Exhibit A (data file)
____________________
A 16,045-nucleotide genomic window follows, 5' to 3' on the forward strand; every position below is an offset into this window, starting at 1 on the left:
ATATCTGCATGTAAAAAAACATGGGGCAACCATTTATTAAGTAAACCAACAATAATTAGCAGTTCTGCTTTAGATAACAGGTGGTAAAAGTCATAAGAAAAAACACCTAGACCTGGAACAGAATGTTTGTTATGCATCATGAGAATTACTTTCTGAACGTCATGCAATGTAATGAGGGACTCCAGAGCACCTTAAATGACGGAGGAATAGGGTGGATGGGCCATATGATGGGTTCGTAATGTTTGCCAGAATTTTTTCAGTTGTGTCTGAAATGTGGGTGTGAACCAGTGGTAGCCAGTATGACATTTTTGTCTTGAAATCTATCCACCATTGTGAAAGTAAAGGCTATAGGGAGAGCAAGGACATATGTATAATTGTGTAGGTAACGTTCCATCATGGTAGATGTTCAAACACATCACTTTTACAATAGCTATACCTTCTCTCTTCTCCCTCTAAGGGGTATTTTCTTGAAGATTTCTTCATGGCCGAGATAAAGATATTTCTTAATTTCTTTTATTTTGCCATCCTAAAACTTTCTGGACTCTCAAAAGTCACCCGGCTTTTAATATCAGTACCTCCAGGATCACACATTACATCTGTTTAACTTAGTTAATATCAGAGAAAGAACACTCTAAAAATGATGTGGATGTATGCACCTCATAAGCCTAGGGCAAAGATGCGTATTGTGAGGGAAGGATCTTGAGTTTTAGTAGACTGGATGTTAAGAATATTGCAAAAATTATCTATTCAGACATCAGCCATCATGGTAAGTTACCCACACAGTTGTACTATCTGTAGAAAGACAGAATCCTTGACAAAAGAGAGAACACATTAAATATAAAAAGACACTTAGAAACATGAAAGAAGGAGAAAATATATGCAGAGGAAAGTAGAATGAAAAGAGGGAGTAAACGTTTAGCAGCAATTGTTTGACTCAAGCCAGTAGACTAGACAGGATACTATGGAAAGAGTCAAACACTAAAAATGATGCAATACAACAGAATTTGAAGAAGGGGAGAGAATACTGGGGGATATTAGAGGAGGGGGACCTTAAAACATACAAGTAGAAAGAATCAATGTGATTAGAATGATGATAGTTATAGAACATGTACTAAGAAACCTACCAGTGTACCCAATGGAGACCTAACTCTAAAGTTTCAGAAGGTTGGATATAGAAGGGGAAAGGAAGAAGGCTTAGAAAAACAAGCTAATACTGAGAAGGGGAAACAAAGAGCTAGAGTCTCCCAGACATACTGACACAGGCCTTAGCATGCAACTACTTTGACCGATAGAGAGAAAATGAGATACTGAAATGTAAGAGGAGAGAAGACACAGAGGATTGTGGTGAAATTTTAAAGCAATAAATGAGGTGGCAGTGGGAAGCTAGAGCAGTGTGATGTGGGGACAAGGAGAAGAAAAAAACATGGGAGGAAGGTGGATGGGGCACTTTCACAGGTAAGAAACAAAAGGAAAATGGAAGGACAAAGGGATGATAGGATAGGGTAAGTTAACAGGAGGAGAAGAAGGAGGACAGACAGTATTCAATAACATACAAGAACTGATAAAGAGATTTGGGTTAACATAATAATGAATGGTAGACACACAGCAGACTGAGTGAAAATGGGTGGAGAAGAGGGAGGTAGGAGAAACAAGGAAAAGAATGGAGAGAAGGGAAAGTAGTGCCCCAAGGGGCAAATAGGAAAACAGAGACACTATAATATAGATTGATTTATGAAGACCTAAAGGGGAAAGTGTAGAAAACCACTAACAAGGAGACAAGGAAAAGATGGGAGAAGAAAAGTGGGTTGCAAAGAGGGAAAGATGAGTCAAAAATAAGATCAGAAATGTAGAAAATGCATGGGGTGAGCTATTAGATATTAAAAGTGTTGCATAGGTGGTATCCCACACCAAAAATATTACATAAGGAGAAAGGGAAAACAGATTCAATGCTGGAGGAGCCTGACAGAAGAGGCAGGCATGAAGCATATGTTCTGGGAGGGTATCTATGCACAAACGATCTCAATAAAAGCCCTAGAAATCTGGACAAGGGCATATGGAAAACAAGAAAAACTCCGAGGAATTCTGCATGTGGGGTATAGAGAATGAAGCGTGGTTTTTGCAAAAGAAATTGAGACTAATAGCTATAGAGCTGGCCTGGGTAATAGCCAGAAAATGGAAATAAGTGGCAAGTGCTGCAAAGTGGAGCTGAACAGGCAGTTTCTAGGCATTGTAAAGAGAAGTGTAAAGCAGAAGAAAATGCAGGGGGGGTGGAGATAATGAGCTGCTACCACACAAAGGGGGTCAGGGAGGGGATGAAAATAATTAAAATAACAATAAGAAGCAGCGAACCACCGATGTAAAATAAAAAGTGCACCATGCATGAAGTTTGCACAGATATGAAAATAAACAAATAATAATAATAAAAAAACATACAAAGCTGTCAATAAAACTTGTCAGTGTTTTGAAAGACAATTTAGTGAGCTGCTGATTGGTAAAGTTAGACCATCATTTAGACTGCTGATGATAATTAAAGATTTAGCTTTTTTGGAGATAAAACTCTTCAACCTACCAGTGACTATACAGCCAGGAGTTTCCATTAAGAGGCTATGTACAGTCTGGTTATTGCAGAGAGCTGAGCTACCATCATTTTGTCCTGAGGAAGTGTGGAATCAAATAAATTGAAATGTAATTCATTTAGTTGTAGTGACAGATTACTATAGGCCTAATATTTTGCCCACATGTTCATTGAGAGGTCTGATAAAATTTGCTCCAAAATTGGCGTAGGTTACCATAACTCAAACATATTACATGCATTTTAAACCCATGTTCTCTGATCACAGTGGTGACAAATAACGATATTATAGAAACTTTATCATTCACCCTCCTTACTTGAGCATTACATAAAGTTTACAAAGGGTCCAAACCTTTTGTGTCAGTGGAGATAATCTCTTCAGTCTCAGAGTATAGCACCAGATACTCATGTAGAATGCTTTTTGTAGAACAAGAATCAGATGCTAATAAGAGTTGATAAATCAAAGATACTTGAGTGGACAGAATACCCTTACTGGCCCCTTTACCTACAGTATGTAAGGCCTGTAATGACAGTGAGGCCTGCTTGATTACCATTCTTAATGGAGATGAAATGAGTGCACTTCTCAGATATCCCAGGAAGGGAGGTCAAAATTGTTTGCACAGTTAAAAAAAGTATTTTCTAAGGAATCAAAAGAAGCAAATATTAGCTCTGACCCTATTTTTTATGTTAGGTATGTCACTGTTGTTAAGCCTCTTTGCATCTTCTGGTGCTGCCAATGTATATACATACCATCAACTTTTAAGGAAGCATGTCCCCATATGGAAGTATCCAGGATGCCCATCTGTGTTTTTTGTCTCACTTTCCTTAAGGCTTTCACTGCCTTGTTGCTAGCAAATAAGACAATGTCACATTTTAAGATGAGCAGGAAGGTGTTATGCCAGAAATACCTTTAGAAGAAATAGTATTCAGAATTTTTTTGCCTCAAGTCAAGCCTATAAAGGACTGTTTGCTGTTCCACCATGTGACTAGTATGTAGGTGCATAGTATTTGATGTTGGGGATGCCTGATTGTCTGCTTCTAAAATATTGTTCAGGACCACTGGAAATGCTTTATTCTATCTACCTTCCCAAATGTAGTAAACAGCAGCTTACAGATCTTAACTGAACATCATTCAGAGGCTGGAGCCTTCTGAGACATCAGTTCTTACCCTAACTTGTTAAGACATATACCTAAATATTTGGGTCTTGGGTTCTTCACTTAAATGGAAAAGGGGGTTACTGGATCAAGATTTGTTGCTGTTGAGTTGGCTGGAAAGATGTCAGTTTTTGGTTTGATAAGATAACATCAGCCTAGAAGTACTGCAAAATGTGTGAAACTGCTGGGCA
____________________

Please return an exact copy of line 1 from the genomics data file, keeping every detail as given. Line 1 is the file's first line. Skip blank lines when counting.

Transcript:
A 16,045-nucleotide genomic window follows, 5' to 3' on the forward strand; every position below is an offset into this window, starting at 1 on the left: